TIMELINE: HOW DID WE GET HERE?
March 15: JOMDC closes doors due to COVID-19 pandemic. They begin to shift to live stream classes and building an online learning library of pre-recorded classes
March 16-29: Multiple faculty members request a contract agreement in order to protect their work
March 31: JOMDC offers an inadequate contract to faculty raising many concerns, including: lack of faculty member ownership of their creative content, inconsistencies in pay, and the ability of JOMDC to edit work without consent.
April 1: JOMDC holds a meeting to discuss the contract with faculty, and faculty offers suggestions
April 1-3: As faculty communicate with each other about the contract discussions, they also begin sharing concerns about JOMDC. Conversations unearth instances of systemic racism, discrimination, contempt, financial instability, and an overall lack of effective leadership, with examples experienced by multiple members of former faculty.
April 3: Faculty sent an itemized response to the terms of the contract
April 3: These faculty members come together to form the JOMDC Coalition of Concerned Faculty.
April 4: The Coalition of Concerned Faculty sends a letter to JOMDC leadership and the board of directors, outlining specific experiences of racism, child endangerment, discrimination, pay inequity, and ineffective leadership that have pervaded the institution for years. The letter requested the removal of a member of the leadership team at the center of these claims.
April 6: JOMDC Leadership acknowledges receipt of the letter and hires an outside law firm to investigate the allegations.
April 9: all non-leadership faculty (approx. 80 educators) are terminated from teaching positions
April 22: The Coalition of Concerned Faculty forms the DMV Coalition of Dance Educators (DMVCODE), as we plan to continue serving our community into the future.
May 3: DMVCODE launches a fundraiser to assist former JOMDC faculty, raising over $5,000 in 45 days
May 6: JOMDC sends revised contract to former faculty that includes minimal changes, not addressing the full concerns of the former faculty
May 16: DMVCODE sends another iteration of contract amendments for revision.
May 16: DMVCODE distributes first donation in support of former JOMDC faculty
May 17-31: DMVCODE continues to voice concerns and attempts to engage the board of directors and leadership in constructive conversations.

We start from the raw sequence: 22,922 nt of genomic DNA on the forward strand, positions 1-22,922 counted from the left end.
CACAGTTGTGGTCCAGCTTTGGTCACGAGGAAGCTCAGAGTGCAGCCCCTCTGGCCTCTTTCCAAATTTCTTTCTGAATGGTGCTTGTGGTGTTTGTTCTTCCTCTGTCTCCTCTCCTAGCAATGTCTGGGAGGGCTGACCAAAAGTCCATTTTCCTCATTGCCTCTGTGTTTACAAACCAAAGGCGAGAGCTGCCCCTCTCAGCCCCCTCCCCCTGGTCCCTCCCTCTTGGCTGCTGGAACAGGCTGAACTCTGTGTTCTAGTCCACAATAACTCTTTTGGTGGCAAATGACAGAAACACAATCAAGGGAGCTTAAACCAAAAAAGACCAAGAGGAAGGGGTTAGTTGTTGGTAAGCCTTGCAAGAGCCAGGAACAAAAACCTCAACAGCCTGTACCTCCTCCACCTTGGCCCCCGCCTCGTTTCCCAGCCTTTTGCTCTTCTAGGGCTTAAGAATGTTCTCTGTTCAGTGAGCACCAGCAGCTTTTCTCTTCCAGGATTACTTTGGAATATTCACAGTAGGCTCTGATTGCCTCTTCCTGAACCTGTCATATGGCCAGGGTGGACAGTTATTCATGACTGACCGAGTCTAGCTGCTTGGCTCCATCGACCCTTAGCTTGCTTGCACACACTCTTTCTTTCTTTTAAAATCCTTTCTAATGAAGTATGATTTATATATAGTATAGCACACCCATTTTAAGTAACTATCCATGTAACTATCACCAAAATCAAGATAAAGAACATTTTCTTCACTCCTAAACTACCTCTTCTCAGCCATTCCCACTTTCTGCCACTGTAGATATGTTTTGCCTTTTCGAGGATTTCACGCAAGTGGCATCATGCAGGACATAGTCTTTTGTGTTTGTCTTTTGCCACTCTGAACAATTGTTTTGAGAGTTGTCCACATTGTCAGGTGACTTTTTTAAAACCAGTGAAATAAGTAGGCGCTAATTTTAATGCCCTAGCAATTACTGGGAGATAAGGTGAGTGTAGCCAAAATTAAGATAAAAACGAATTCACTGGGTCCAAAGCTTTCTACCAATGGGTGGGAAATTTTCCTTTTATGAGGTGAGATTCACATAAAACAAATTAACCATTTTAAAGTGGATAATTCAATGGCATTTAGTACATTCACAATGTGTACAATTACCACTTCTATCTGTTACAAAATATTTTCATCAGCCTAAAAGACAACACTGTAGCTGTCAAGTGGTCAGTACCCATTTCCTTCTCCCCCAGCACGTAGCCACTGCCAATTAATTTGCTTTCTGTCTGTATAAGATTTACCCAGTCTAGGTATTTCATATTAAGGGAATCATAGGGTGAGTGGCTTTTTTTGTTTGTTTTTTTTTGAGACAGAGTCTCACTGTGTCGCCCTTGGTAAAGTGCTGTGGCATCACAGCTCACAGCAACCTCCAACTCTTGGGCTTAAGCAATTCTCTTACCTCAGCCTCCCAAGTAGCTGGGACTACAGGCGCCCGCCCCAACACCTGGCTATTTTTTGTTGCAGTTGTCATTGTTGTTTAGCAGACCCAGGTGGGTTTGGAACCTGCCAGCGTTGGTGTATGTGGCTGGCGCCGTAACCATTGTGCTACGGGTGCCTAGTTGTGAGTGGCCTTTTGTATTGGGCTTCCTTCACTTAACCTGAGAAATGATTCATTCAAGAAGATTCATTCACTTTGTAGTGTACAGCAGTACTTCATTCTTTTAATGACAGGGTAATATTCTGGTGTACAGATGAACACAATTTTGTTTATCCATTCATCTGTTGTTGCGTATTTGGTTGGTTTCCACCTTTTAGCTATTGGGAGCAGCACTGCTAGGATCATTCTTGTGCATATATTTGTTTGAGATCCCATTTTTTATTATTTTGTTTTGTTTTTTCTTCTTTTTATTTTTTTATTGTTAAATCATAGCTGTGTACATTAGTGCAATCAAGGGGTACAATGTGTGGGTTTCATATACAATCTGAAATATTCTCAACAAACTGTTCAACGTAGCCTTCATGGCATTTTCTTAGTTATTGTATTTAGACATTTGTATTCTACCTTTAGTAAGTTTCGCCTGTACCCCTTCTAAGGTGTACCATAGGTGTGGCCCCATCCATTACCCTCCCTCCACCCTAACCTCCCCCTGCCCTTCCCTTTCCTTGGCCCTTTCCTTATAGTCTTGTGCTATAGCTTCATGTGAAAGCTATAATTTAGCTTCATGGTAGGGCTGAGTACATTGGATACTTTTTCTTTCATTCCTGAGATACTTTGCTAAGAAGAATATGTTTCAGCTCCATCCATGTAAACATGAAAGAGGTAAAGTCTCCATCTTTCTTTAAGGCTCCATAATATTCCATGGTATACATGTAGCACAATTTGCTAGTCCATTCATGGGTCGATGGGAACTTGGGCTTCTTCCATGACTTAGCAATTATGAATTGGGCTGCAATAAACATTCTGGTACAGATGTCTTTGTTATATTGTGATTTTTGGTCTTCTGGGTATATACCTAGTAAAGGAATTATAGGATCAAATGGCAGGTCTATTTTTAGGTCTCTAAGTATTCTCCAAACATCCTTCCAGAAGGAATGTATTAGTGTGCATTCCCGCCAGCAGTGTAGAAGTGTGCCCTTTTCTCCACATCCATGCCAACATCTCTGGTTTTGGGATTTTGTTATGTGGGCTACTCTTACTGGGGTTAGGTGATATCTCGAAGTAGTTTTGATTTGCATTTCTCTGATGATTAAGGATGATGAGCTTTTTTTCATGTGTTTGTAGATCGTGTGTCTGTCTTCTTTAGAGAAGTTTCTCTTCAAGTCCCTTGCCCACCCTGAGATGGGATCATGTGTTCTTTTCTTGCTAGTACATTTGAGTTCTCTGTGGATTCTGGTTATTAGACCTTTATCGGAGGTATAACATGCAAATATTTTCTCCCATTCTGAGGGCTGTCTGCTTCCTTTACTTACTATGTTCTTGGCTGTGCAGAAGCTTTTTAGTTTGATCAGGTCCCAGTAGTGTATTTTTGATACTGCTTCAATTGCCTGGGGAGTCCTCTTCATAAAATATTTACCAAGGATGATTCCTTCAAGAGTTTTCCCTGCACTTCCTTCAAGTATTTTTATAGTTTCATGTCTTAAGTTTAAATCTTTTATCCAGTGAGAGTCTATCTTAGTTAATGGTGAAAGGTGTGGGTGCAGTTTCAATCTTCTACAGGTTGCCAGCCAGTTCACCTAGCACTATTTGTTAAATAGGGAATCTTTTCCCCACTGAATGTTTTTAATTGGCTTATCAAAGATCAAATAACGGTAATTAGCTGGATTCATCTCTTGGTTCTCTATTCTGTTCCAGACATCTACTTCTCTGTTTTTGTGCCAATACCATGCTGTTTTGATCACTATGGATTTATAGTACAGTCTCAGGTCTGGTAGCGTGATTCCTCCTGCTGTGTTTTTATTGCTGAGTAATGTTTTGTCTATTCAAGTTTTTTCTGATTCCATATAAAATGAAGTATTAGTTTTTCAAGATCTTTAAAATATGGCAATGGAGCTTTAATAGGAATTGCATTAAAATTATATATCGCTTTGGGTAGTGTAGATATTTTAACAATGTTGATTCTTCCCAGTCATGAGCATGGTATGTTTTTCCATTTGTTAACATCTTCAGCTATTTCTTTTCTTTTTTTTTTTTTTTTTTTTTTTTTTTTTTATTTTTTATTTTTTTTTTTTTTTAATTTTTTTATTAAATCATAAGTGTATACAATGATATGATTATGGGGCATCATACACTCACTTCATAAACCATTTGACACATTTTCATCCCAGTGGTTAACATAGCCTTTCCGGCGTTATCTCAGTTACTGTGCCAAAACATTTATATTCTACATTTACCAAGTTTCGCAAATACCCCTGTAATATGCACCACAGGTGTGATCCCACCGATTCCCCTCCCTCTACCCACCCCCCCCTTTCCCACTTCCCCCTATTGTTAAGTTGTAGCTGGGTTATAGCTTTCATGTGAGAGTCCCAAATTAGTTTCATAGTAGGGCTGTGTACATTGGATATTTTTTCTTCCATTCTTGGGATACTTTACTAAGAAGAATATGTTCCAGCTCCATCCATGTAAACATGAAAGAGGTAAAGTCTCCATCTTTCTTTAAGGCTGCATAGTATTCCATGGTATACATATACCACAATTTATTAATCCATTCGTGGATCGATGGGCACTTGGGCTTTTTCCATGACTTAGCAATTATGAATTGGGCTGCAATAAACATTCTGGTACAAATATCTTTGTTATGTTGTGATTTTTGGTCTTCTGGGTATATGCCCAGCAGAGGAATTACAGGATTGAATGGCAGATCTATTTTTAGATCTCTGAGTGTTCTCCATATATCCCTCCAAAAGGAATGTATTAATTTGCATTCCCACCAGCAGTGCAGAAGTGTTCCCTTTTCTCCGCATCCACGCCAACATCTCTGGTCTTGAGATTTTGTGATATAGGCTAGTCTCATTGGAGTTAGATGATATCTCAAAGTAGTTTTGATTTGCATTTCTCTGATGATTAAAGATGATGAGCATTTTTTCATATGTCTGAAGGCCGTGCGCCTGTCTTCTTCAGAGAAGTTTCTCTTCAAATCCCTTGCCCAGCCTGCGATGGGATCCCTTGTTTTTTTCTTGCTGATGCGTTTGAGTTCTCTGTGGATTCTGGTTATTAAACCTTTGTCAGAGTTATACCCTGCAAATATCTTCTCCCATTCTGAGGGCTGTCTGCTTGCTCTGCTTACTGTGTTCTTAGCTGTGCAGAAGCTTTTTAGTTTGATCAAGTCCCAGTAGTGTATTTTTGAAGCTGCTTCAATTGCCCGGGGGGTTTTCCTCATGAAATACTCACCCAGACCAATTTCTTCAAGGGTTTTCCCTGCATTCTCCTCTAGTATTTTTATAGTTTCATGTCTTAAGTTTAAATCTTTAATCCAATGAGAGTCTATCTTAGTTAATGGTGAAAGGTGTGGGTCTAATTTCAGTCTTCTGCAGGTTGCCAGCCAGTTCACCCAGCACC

June 5: After days of silence, JOMDC board of directors shares an insensitive post on social media around Black Lives Matter issues, but does not respond to calls for change or action.
June 10: Executive Director Mary Chase and the JOMDC board of directors agree to a mutual separation, ending Chase’s tenure at JOMDC
June 16: JOMDC sends offer letter to former faculty inviting them to return as a “Creative Associate” and to join the newly created re-opening committees, but the letter lacks clarity on the role or long-term plans for those who accept
June 23: JOMDC board of directors sends communication to former faculty indicating that that they will step down from their positions
June 25: DMVCODE launches a petition calling for the removal of the Board and leadership; it garners over 2,000 signatures in the first 48 hours
DCist (June 25), WAMU (June 25), and NPR (June 26) publish stories on the racism and discrimination at JOMDC and repeat the call for removal of the Board of Directors.
June 26: JOMDC board of directors send revised letter to the community at large, announcing the appointment of new interim executive directors, confirming PPP loan approval, and saying they will only step down after they have vetted and accepted candidates to replace them
July 2: DMVCODE holds diversity and inclusivity conversation
July 3: JOMDC notifies former faculty that the aforementioned investigation has concluded and “The individual named in the complaint is no longer with the organization.”
July 3: DMVCODE sends list of questions about “creative associate” position to interim JOMDC Executive Directors
July 12: JOMDC Executive Directors send all faculty response to questions without acknowledging DMVCODE letter
July 19: DMVCODE petition has more than 4,500 signatures